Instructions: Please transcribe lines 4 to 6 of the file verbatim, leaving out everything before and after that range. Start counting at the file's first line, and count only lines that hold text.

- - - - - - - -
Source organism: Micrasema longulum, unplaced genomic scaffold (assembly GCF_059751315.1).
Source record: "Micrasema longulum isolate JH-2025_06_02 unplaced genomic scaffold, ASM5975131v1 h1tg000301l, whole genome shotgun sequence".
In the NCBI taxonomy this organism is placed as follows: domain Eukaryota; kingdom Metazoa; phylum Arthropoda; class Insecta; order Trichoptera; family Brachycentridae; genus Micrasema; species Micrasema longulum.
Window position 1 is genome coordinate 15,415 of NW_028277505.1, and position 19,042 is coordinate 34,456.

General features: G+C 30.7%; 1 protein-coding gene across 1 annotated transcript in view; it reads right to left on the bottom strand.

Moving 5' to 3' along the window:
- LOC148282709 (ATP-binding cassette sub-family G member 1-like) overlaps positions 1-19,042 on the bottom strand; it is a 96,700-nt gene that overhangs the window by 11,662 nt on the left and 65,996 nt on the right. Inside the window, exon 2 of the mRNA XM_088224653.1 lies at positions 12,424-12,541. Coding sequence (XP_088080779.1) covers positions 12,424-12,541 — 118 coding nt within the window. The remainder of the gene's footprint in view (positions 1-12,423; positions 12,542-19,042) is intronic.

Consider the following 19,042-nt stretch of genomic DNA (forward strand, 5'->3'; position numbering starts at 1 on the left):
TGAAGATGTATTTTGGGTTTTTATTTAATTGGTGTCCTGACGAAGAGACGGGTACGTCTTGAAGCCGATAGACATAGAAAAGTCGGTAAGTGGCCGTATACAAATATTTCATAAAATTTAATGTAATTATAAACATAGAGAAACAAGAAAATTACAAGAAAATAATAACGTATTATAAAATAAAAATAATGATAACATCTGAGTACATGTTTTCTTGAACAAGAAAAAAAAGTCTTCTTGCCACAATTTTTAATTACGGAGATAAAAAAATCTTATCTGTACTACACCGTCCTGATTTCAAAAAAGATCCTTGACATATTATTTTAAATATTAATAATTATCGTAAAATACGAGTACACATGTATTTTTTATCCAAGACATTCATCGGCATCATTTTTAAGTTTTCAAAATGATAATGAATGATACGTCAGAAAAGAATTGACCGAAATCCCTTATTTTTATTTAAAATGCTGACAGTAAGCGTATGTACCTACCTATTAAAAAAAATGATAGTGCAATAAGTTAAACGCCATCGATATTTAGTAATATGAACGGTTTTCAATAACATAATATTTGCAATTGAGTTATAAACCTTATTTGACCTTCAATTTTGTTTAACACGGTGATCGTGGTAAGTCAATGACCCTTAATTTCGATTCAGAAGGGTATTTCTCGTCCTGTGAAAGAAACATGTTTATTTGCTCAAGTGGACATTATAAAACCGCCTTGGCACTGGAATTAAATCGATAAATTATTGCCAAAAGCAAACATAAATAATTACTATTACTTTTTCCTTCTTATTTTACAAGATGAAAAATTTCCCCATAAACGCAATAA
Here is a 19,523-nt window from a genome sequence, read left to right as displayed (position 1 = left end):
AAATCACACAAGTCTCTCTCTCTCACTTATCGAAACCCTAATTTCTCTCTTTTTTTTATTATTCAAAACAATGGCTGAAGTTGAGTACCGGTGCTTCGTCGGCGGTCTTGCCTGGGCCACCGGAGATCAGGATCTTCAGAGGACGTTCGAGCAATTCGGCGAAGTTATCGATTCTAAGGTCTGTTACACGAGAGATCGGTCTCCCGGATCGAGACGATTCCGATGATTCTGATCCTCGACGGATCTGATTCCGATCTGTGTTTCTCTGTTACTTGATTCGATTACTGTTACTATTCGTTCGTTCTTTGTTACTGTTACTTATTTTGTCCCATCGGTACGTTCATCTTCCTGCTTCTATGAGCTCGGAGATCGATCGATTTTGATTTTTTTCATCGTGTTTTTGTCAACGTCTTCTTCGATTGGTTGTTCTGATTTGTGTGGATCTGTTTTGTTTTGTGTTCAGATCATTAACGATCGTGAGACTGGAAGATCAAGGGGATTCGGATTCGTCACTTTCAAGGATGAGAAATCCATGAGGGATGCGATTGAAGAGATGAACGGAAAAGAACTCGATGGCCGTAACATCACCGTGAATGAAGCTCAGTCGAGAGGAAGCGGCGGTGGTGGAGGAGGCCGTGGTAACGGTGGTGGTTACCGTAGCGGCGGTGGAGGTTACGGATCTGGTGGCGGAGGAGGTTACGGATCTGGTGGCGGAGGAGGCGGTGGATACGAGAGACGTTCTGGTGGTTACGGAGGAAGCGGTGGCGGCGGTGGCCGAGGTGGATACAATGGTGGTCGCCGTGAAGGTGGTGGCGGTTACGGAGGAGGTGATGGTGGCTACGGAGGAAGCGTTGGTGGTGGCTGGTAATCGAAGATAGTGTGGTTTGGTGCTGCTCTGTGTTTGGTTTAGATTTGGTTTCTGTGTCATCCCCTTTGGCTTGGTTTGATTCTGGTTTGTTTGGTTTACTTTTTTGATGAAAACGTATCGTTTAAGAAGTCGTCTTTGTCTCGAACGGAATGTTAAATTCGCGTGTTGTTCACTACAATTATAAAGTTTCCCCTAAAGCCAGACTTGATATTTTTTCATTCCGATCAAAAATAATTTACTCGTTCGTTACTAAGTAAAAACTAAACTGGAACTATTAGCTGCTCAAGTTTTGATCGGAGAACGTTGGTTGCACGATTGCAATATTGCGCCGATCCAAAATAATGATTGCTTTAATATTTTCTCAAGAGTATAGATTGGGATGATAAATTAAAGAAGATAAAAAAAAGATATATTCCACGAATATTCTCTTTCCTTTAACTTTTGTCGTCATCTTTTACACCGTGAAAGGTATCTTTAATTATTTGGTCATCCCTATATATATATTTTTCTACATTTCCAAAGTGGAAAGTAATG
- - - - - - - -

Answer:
Window position 1 is genome coordinate 15,415 of NW_028277505.1, and position 19,042 is coordinate 34,456.

General features: G+C 30.7%; 1 protein-coding gene across 1 annotated transcript in view; it reads right to left on the bottom strand.

Moving 5' to 3' along the window: